Too reliant on lavish costumes, heaving bosoms and all the other trappings of the period drama.
Guy de Maupassant’s novel, 'Bel Ami', about a French ex-soldier who comes to Paris to seduce his way into the upper echelons of society, has been adapted for the screen and stage on numerous occasions since its publication in 1885.
Georges Duroy, played here by Robert Pattinson in a role that trades on the real-life devotion to his boyish charms, first appears in a Dickensian hovel through which a lone cockroach crawls and quickly disappears.
While escaping his woes in a riotous burlesque-cum-brothel, he meets Forestier, a wealthy socialite and political editor of La Vie Française, a newspaper poised to bring down the government. Forestier served with Duroy in Algeria, and noticing Duroy’s impoverished appearance, invites him to dinner at his home.
From there, realising what can be gained from commodifying his attractiveness and shilling it to the opposite sex, Duroy secures himself a post at the newspaper and begins a string of tawdry affairs with a procession of wealthy men’s wives, each providing greater social elevation than the last.
It’s a fanciful journey for sure, particularly as Pattinson’s Duroy simply isn’t charismatic enough for these seductions to appear even faintly plausible, and the wives he bewitches aren’t renderedthoughtfullyenoughfortheiradulterous instincts to appear genuine.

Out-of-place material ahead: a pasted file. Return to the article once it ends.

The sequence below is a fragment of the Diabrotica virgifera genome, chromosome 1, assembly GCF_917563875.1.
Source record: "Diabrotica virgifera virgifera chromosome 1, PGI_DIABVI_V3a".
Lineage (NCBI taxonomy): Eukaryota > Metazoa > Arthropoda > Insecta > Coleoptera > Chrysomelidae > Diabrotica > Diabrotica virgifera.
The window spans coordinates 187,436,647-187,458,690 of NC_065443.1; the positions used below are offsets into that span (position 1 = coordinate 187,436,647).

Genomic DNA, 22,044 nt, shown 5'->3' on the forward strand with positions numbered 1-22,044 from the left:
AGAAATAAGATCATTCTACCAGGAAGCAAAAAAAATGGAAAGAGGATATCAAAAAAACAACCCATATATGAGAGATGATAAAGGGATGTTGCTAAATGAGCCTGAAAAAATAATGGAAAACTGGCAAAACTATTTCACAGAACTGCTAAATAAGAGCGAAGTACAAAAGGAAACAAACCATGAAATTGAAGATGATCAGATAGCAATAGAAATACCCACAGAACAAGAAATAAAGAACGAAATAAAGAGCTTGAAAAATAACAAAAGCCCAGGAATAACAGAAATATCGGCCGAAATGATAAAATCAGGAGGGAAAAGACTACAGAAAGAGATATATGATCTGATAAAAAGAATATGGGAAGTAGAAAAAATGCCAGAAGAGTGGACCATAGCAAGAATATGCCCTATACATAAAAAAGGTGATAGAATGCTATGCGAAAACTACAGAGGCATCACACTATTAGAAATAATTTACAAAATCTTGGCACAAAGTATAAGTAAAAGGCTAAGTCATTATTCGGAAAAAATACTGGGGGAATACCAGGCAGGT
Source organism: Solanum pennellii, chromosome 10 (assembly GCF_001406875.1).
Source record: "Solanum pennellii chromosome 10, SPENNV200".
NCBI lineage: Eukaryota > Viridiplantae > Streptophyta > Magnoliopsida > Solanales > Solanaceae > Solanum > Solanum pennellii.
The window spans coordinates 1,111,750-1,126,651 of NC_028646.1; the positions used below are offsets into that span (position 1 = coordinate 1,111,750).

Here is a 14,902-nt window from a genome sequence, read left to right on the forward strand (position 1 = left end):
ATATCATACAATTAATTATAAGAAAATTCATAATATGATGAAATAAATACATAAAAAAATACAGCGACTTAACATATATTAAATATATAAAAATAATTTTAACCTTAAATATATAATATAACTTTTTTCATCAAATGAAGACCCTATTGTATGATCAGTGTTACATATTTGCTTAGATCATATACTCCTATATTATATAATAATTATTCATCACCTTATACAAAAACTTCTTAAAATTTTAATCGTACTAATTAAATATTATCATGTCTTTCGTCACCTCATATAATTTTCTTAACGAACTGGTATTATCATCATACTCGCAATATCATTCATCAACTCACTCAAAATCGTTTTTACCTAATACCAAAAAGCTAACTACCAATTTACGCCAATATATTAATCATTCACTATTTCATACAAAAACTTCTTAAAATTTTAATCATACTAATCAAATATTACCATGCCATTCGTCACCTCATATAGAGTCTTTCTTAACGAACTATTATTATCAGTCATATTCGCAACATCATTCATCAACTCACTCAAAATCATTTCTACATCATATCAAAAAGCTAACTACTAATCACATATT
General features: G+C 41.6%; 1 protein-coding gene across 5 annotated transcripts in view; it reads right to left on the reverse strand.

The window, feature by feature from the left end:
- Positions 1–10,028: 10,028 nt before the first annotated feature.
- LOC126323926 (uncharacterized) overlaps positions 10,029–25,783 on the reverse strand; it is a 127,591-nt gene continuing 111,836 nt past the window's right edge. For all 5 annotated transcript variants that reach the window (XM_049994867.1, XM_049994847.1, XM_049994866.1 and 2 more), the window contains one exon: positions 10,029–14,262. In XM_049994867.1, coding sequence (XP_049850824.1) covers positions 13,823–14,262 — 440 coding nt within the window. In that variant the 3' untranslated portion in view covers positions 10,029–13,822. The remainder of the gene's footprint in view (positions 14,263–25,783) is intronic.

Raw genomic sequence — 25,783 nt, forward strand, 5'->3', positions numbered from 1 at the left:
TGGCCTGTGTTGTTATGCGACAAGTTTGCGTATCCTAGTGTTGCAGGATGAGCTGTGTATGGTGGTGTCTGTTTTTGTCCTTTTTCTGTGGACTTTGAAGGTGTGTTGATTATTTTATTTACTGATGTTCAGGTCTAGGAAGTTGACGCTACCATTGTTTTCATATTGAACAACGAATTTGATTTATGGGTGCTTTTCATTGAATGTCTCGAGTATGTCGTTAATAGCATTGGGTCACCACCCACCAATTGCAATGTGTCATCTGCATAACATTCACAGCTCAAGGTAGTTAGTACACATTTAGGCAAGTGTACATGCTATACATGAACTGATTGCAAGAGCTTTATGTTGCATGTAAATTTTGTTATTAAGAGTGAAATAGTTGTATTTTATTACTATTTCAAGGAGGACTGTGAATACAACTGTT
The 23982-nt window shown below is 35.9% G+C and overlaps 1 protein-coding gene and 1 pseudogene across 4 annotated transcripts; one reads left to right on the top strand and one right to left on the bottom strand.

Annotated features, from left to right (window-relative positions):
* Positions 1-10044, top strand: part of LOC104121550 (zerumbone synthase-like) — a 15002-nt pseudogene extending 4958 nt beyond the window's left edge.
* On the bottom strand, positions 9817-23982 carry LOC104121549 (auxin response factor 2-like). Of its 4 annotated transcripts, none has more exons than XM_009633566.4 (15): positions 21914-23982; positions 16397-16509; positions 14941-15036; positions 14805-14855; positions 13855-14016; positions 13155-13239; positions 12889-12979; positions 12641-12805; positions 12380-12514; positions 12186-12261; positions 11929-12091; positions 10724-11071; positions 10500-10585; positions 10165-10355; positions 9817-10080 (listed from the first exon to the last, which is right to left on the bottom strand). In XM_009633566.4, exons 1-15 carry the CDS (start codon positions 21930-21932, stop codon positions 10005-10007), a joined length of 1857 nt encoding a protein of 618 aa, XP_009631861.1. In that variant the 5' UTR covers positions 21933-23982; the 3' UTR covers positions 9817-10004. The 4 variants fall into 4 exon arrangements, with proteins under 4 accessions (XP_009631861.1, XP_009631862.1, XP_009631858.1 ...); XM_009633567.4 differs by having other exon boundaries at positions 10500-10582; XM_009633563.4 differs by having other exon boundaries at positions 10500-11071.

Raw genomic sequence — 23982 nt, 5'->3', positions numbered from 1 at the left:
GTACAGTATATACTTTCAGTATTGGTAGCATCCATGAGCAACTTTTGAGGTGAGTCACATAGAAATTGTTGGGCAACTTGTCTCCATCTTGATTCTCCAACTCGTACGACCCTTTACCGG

The story of Bel Ami is rich with sociological and psychological interrogation. It is a tale of emotional and financial poverty, of moral decrepitude, of the hunger to be recognised, of political shifts and the spirit of tireless possibility spawned by La Belle Époque.
And yet Declan Donnellan and Nick Ormerod’s film never quite manages to convey these thrusts of meaning, relying instead on lavish costumes, meticulous design, heaving bosoms and all the other trappings of the conventional period drama.
One wishes, as Pattinson unbuckles his belt for the umpteenth time, that they’d spent a little less time on the trimmings, and a lot more on the soul. To really work, he should have been darker, seedier and a lot less boyish than he is presented here.
This time the ‘R’ in ‘R-Patz’ is for ‘racy’.
Not nearly as much as that being had between Duroy’s sheets.
More fair-weather friend than fine friend.